- Section 32(a) of the 1934 Securities and Exchange Act
- Section 24 of the 1933 Securities Act
- Section 325 of the Trust Indenture Act of 1939
- Section 217 of the 1940 Investment Advisers Act
- Section 49 of the 1940 Investment Company Act
18 U.S. Code Section 1348 imposes criminal penalties for securities and commodities fraud. Under this code section, you may be fined and sentenced to up to 25 years to life in prison for knowingly executing or attempting to execute a scheme or an artifice intended to do either of the following:
- Defraud anyone in connection with a commodity that will be delivered in the future, an option on a commodity that will be delivered in the future, or a security issued as part of a class of securities that are registered, or required to be registered, under the Securities and Exchange Act of 1964.
- Obtain any money or property in the connection with the purchase or sale of commodities for future delivery, options on commodities, or registered securities by means of false or fraudulent pretenses, misrepresentations or promises.
Section 32(a) of the Securities and Exchange Act imposes penalties for:
- Willful violations, false or misleading statements and false reports required by the Securities and Exchange Act. Penalties could include up to 20 years incarceration, and a fine up to $5,000,000. If it was not a natural person but instead a brokerage firm, corporation, or financial institution that violated the law, fines could reach $25,000,000.
- Failure to file required documents, information and reports. A failure to file reports can result in a forfeiture of $100 per day to the United States for each day the reports are not filed.
- Violations by officers, issuers or their agents, stockholders, directors, employees. Fines and civil penalties can range rom $10,000 to $2,000,000.
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Section 24 of the Securities Act of 1933 imposes up to five years incarceration and fines up to $10,000 or more for making false or misleading statements on required registration statements and for certain other violations of the rules and regulations promulgated under the authority of the Securities and Exchange Commission.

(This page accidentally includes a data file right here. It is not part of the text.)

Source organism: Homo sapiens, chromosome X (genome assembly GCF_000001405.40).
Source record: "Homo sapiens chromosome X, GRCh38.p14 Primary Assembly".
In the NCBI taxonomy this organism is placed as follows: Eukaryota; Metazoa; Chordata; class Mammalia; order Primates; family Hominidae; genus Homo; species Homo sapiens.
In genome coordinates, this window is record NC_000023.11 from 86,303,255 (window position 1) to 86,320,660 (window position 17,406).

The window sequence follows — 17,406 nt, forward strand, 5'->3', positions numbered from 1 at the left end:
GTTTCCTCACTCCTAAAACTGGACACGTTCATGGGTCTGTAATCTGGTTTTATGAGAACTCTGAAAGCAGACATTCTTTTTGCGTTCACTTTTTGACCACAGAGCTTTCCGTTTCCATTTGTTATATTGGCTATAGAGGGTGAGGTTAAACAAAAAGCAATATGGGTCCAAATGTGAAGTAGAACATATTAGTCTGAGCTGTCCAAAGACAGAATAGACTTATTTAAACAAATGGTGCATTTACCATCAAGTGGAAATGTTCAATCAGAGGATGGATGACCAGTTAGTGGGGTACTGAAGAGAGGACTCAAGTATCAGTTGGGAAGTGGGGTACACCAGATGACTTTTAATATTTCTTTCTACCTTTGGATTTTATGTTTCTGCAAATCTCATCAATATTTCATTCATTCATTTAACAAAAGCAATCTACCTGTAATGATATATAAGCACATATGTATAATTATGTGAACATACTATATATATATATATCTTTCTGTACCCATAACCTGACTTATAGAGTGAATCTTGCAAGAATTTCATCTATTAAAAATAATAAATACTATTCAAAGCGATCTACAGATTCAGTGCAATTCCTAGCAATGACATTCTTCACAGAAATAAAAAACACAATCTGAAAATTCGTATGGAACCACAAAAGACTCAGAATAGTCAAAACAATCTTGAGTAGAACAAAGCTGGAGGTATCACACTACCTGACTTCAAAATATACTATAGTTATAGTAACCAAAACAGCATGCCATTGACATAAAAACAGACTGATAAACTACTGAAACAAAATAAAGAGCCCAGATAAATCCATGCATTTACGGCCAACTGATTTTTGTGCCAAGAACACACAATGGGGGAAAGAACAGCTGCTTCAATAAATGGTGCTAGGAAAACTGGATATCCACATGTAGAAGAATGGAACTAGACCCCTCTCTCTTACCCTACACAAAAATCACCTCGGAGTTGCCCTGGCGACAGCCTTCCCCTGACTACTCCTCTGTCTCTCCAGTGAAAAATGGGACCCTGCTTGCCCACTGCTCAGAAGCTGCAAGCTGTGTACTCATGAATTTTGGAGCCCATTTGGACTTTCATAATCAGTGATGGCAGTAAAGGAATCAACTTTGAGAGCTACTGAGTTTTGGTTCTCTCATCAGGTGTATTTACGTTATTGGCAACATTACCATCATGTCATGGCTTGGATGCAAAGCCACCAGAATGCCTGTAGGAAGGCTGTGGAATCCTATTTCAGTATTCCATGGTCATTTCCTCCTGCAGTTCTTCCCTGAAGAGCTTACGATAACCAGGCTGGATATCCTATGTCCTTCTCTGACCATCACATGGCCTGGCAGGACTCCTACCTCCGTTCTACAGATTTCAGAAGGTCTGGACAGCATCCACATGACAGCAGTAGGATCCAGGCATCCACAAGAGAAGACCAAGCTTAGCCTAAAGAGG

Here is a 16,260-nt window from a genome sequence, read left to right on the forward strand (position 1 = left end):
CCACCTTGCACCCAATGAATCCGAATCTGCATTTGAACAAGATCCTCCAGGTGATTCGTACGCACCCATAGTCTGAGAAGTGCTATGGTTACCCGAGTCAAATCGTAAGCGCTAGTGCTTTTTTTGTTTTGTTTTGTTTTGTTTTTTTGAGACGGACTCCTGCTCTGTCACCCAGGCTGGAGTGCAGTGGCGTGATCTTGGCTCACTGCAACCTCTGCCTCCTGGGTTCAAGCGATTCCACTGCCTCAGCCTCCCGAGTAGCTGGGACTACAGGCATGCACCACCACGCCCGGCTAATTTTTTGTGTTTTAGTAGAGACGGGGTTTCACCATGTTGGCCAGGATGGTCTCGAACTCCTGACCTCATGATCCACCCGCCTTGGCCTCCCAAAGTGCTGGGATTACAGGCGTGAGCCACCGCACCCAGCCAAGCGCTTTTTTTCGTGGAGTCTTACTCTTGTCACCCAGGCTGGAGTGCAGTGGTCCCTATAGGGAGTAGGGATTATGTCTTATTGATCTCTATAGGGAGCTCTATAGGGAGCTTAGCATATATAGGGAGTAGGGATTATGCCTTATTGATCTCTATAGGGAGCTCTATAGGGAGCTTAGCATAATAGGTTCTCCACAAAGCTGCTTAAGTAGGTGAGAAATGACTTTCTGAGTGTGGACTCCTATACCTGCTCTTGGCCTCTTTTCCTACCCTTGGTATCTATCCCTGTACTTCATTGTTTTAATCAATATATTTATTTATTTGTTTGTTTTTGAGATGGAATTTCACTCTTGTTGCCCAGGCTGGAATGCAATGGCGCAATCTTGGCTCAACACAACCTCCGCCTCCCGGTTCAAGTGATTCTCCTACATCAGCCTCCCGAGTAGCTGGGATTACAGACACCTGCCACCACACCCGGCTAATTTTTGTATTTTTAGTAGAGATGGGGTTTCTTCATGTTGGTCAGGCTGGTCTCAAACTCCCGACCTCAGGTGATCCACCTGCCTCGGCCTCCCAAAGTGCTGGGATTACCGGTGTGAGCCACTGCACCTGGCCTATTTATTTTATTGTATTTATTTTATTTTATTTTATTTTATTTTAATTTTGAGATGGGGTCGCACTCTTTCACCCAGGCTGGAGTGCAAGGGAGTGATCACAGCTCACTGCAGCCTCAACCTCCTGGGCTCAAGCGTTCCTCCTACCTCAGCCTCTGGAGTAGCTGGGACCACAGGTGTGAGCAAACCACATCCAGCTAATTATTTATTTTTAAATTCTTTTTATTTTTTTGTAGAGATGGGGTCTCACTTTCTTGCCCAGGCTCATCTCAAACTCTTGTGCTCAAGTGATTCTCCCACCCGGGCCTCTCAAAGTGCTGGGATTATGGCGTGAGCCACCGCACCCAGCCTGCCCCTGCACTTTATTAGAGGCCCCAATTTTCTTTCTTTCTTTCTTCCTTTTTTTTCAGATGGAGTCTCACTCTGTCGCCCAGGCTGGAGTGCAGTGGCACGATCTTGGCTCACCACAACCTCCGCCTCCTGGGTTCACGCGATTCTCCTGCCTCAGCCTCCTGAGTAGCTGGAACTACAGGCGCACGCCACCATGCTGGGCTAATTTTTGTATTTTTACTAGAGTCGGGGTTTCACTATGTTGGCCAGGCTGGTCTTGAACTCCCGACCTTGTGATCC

Section 325 of the Trust Indenture Act imposes penalties including up to five years imprisonment and fines of up to $10,000 for bond issuers convinced of violating regulations related to bonds, debentures and note are offered for sale.
Section 217 of the Investment Advisors Act imposes penalties of up to five years incarceration and fines up to $10,000 for willful violators of Act rules and Act regulations imposed on advisors. Section 49 of the Investment Company Act establishes the same penalty for certain violations of rules and regulations regulating mutual fund companies and other organizations that sell their own securities to investors.
Types of Securities Fraud Cases
Companies and individuals accused of criminal acts need to understand the specific nature of charges as well as potential penalties associated with conviction. Examples of criminal acts that could result in arrest and potential conviction for securities fraud include but are not limited to:
- Breach of fiduciary obligation
- False press releases
- False promises of investment returns
- Failure to Executive
- Failure to Supervise
- Filing false quarterly reports or false annual reports
- Inaccurate financial reporting
- Overtrading or churning
- Market manipulations
- Margin violations
- Misrepresentation, fraud and omissions
- Pump and dump schemes
- Questionable grants or questionable time of granting of stock options to executives
- Stock embezzlement
- Third party misrepresentation
- Unsuitable investments
- Unauthorized trading
Bukh Law Firm, PLLC has successfully represented financial institutions, investment advisors, brokers, board members, executives and other clients who have been accused of these and other securities fraud offenses. Our NYC investment fraud defense lawyers know fraud laws inside-and-out can can provide important assistance in responding to an investigation into fraudulent behavior or during a criminal trial for alleged fraud.
Getting Help from a New York City Securities Fraud Lawyer
Defenses to securities fraud charges are available, but vary depending upon the particular offense you have been accused of. Many fraud crimes require a prosecutor to prove intent as one element of the crime. A lawyer can help you to argue that your actions were an accidental violation of securities laws. A prosecutor has the burden of proving a violation of securities laws to secure a conviction. Your attorney can also help raise doubts about the veracity of claims against you and present evidence in court that undermines a prosecutor’s ability to prove a legal violation after you have been accused of a crime.
It is advisable to seek legal representation as soon as you are under suspicion of violating any securities fraud laws.
Contact a New York securities fraud lawyer at Bukh Law Firm, PLLC. today for help with your case.